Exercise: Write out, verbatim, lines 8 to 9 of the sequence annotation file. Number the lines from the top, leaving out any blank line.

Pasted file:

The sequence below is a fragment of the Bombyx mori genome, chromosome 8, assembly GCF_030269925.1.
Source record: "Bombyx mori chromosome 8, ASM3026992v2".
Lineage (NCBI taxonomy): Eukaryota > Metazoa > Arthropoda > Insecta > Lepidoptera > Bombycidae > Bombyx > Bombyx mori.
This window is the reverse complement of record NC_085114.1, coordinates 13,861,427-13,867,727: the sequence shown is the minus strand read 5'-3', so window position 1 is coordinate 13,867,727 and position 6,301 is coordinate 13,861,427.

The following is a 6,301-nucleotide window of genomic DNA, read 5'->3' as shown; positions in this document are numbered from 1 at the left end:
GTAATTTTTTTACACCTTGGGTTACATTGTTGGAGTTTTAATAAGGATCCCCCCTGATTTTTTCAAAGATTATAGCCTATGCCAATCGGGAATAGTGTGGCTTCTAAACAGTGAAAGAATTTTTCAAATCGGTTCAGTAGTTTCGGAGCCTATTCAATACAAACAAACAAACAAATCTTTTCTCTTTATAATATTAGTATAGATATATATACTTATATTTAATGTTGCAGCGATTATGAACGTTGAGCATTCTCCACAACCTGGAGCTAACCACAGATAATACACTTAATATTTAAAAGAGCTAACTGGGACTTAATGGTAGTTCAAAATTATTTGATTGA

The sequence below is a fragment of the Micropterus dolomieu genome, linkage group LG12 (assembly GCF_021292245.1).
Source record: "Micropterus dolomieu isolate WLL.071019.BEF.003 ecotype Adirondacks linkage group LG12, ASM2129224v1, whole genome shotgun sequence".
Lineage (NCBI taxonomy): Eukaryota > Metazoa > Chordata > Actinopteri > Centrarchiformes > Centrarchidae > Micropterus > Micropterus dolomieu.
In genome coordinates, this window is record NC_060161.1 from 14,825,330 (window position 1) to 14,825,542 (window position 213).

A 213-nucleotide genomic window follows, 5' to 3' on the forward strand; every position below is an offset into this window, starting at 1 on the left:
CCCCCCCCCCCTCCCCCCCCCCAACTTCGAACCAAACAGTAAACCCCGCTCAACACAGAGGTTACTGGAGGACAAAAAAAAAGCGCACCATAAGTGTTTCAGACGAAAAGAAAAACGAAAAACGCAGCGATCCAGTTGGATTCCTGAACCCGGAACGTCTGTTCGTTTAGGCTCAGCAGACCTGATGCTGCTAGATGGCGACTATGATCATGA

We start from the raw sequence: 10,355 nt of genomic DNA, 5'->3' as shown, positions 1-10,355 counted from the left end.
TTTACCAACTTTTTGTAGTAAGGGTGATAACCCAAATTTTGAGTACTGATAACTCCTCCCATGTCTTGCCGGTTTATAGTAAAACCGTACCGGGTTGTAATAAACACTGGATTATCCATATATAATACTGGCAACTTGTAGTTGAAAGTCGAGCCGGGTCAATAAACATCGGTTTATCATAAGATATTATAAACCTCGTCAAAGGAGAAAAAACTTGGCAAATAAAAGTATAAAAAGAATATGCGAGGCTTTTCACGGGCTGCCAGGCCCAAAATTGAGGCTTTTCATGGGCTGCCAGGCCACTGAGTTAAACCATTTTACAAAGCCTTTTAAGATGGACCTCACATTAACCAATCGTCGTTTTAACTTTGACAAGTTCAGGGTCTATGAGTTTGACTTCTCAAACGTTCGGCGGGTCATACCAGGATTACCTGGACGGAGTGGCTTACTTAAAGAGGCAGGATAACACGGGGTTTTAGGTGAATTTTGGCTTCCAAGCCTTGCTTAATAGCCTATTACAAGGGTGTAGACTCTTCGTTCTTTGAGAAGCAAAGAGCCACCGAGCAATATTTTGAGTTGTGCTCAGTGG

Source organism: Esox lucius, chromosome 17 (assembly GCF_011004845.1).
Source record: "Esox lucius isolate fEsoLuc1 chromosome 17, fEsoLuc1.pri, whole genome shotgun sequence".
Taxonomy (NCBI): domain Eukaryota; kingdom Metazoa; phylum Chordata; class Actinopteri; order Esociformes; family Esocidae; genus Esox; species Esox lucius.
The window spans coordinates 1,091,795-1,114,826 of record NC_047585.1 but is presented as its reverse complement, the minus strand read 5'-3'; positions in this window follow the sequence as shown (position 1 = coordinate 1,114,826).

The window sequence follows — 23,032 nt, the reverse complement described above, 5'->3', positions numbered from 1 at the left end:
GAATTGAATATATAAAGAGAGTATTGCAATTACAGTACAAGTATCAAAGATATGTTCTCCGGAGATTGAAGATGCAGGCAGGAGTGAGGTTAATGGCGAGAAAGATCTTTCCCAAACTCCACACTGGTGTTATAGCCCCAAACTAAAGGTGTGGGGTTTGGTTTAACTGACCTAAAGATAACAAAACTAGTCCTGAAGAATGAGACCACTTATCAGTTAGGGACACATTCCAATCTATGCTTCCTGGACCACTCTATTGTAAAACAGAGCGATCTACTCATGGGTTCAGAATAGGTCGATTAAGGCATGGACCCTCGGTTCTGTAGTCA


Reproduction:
Source record: "Micropterus dolomieu isolate WLL.071019.BEF.003 ecotype Adirondacks linkage group LG12, ASM2129224v1, whole genome shotgun sequence".
Lineage (NCBI taxonomy): Eukaryota > Metazoa > Chordata > Actinopteri > Centrarchiformes > Centrarchidae > Micropterus > Micropterus dolomieu.